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seven samurai posters

Inspired by: Seven Samurai (1954) directed by Akira Kurosawa

Watching Akira Kurosawa’s “Seven Samurai”(1954), I was struck by the film’s focus on violence stemming from imperialism and inherited social hierarchies. The film uses visual culture and symbolism to communicate social divides and intersectionality. The film defines an honorable man separate from his inherited class or fortune. Instead it defines true honor through just sacrifice rather than pride. The death of an honorable samurai is visually represented through the grave which is a tall mound of dirt struck through vertically by his tall blade.

 

In the first poster(from the left) I depict an honorable samurai’s grave integrated into the back of the main character, Kikuchiyo, whose character grew through just sacrifice into a righteous man worthy of the samurai title. 

 

In the second poster I depict a turning point in Kikuchiyo’s character when he is clutching a child who has just violently lost their parents. He cries out “This baby is me” and the audience quite chillingly finally understands his background. The cloud-like upper background is directly appropriated from the print Kyûzô, an established honorable samurai character wears throughout the film. He is the type of man Kikuchiyo aspires to become. The pattern also doubles as a reference to the visual of samurai graves acting as spoiler indicating four of the seven samurai pass away.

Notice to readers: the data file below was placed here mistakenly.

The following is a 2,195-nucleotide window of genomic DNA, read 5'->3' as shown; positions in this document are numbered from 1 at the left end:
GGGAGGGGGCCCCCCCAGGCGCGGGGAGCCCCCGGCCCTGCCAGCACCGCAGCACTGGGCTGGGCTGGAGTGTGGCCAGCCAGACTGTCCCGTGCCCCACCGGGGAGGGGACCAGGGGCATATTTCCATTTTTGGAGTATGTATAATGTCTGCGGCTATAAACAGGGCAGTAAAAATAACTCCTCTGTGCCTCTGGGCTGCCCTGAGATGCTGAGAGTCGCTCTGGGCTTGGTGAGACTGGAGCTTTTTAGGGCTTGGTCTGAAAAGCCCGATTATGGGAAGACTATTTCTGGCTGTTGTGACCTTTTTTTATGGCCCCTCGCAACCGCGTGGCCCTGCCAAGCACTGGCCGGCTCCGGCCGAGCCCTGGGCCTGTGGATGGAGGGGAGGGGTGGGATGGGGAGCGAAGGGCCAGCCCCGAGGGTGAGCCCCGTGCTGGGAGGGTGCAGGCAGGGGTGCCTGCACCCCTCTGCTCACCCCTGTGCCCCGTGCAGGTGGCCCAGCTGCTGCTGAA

In the third poster(from the left) I depict a scene where a woman who had been taken from her home and raped choses to stay inside of a burning building rather than return home with her husband. I designed the building shape to represent the triangle shape from the flag symbolizing the seven samurai. The triangle represents Kikuchiyo who was not born in the right socio-economic class to be an accepted samurai with the other six circles representing the more conventional samurai.

1st poster
Thumbnail sketches and notes
2nd poster
Thumbnail sketch 2nd poster
Thumbnail sketch 3rd poster
3rd poster
Notes and thumbnail sketches
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